1.28.11 Issue #464 info@mckenziemgmt.com 1-877-777-6151 Forward This Newsletter

Consumer Analysis - How Would Your Practice Stack Up?
by Sally McKenzie CEO
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It’s all about relationships. You’ve likely heard that line many times. No matter what the profession, relationships are important. But in dentistry, they are critical. Relationships build or break the practice. The relationships you establish with your patients as you are addressing their oral health care needs and wants can last a lifetime. Once they are in the practice, these patients get to know you and your team. They appreciate what you have to offer.

But what about the individuals who are considering your practice, but haven’t made their first appointment yet and have no established relationship? They are looking at their dental options from a consumer’s point of view. And like it or not, they are judging your practice against others and basing that judgment on criteria you may not feel is fair.

As most of us in the business of providing a service know, consumers have very high expectations. If you had to step back and take a good hard look at your practice from the consumer’s point of view, what would you discover?

Conduct a “Consumer Analysis” of your practice and compare it to two other practices that you are competing with for patients. Develop a series of criteria and score your practice - or ask a friend or relative to score your practice - against the others. Use a scale of 1-5 with 1 being the lowest and 5 being the highest. Then step back and honestly consider how you stack up in the consumers’ minds, starting with convenience.

How conveniently located is your practice compared to your competitors? Is parking a problem, is your practice difficult to find, are their stairs patients have to climb? Do you offer convenient appointment times to accommodate busy schedules? Can new patients get an appointment within two weeks, or is the business staff telling them they’ll have to wait months? New patients will not wait two, four, six months for an appointment. If you don’t make room for them in your schedule promptly, you don’t want them in your practice.

What kind of a first impression does your building make? Will prospective patients say to themselves “That looks like a nice office,” or will they say “I wouldn’t want my car parked in that lot.

If a prospective patient calls your office, what impression will your practice make? Is the person answering the phone helpful, or does the caller feel like they are just another interruption? Does the front office ask the caller if they can be put on hold, or are they just clicked into silence? Are they prepared to answer key questions that prospective patients are likely to have? Does the person answering the phone have a welcoming or annoyed tone to their voice?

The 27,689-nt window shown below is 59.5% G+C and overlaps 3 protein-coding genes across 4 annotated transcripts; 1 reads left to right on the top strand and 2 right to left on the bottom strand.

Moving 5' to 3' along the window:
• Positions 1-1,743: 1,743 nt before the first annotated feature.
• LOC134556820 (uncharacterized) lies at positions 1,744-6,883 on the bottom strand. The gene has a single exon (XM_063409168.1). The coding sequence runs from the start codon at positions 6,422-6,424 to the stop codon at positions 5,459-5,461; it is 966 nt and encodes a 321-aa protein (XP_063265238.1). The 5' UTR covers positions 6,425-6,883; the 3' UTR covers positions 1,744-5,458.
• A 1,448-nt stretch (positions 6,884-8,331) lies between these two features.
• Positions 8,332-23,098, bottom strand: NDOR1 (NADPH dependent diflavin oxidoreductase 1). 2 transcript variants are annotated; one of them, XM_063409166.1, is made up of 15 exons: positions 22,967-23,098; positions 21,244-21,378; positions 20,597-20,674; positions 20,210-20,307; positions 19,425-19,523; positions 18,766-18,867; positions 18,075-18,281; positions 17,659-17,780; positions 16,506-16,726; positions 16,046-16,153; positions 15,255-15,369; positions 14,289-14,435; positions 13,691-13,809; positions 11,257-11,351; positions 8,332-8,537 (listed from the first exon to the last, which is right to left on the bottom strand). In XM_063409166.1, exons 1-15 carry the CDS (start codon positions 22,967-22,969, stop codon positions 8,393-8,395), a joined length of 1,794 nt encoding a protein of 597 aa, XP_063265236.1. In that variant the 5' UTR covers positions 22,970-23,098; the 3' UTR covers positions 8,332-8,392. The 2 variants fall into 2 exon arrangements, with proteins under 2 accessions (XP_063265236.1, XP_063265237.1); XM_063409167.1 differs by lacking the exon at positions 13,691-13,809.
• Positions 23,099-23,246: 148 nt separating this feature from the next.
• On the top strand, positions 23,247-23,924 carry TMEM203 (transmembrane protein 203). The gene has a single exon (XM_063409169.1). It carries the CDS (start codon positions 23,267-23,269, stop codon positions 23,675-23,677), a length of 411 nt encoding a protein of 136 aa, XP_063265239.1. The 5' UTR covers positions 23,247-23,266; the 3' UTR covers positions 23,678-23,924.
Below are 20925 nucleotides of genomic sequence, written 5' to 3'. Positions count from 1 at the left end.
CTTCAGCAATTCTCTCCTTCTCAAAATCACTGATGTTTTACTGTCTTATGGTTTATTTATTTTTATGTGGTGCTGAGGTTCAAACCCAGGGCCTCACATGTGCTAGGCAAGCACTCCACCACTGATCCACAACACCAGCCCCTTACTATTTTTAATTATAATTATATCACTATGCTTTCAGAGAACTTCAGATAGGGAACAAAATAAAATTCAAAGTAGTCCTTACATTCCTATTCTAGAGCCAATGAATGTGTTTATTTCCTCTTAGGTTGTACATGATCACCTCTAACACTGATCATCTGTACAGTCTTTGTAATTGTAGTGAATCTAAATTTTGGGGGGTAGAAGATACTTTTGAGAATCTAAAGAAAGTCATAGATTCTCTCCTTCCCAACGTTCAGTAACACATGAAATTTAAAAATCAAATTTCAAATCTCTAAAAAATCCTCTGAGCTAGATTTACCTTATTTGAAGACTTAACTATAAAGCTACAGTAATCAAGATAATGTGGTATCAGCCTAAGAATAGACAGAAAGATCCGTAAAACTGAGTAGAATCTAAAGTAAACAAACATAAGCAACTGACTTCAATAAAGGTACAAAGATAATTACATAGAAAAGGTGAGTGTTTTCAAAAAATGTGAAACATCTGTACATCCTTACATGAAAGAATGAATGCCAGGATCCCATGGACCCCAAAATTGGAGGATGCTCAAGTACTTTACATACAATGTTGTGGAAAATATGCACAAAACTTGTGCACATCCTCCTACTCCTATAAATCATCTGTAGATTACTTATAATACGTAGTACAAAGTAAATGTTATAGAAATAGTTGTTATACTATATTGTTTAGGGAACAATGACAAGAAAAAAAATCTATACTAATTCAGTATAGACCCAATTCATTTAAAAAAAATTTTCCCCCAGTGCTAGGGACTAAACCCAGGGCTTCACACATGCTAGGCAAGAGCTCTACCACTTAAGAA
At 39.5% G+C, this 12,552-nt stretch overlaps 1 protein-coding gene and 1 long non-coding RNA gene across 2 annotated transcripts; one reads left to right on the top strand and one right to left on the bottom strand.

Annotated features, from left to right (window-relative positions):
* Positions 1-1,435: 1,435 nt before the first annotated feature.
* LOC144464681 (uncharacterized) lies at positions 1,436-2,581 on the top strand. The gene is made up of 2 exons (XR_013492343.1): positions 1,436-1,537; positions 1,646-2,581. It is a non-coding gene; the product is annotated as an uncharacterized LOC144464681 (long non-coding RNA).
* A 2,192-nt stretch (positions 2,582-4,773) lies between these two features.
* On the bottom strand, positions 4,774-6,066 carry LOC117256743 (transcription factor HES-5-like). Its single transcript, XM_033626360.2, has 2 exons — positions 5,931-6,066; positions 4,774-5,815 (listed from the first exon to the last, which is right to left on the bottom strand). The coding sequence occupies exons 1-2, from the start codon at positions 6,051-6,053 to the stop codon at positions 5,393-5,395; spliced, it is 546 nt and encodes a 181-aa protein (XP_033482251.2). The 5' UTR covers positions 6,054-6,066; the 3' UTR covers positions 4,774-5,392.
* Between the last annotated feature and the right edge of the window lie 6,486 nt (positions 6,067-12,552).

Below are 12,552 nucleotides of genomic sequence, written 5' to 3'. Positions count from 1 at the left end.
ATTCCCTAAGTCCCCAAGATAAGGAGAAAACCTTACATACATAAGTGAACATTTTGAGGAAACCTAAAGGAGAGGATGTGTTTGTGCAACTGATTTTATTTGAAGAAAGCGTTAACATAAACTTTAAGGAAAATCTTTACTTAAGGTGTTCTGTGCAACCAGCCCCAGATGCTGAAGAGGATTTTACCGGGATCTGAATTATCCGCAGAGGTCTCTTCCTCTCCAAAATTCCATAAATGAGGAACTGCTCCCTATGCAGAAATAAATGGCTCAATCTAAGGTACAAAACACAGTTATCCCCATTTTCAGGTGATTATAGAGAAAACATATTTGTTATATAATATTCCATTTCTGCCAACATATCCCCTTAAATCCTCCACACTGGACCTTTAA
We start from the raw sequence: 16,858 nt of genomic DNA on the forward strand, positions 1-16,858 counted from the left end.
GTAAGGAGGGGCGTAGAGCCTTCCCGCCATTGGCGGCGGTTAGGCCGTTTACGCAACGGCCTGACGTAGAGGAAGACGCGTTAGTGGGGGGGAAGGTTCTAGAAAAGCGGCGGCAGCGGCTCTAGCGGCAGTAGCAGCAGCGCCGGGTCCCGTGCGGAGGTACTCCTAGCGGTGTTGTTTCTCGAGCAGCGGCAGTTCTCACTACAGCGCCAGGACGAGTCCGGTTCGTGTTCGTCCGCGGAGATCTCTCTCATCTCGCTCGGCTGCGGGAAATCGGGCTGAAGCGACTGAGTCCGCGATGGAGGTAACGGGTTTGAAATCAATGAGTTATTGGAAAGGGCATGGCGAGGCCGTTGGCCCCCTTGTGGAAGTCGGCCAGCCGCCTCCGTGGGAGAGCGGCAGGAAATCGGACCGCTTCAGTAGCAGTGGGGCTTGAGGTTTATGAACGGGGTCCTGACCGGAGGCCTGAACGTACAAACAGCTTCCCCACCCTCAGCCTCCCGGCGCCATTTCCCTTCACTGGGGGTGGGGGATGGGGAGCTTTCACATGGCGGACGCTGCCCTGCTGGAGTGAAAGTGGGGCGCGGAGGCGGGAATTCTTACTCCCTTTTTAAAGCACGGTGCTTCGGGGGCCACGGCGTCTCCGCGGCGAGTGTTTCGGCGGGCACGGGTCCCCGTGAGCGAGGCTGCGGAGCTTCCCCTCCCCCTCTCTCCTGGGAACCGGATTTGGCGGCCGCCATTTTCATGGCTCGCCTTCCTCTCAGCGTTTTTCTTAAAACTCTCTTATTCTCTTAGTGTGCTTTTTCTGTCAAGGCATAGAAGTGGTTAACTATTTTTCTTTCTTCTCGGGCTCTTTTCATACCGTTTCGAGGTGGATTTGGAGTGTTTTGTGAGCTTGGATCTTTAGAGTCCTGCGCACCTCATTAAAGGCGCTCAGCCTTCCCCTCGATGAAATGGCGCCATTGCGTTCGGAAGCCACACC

Never forget that the employee answering the phone in your office represents the entire team. And in the first few seconds, the caller is making judgments about the quality of your care and the helpfulness of your staff. It may not be fair, but it’s reality. If you have even a glimmer of doubt about the impression your practice makes with callers, ask a couple of friends to pose as prospective patients and give you feedback on their telephone experience.

Flaunt your expertise. Brag about each other. You simply cannot overemphasize the expertise of the doctor and the team. Take every opportunity to convey the message of excellence and quality. If a patient asks a team member if the doctor is good at a particular procedure, answer with an emphatic “Yes! S/he is the best.”

The new patient packet and the practice website should give information about the entire team’s training and experience, particularly the doctor’s. Routinely, inform patients about continuing education classes staff have participated in. This is as simple as placing an 8x10 frame at the reception counter that highlights the staff member’s accomplishment. For example, “Please join us in congratulating Dr. Jones for her recent certification from the American Academy of Cosmetic Dentistry.

Name your price. Make it easy for patients to accept treatment and pay for that treatment. Provide clear financing options that are both practice friendly and patient friendly. Partner with a patient financing company, such as CareCredit. These firms provide excellent financing options that benefit both doctor and patient. Pay attention to the seemingly insignificant details. They have a huge impact on whether the consumer/potential patient makes an appointment with you, or with the dentist down the street. 

Want more of me? Click here to visit my blog, The Lighter Side, for more Dental Practice Management info.

Interested in speaking to Sally about your practice concerns? Email her at sallymck@mckenziemgmt.com. Interested in having Sally speak to your dental society or study club? Click here.

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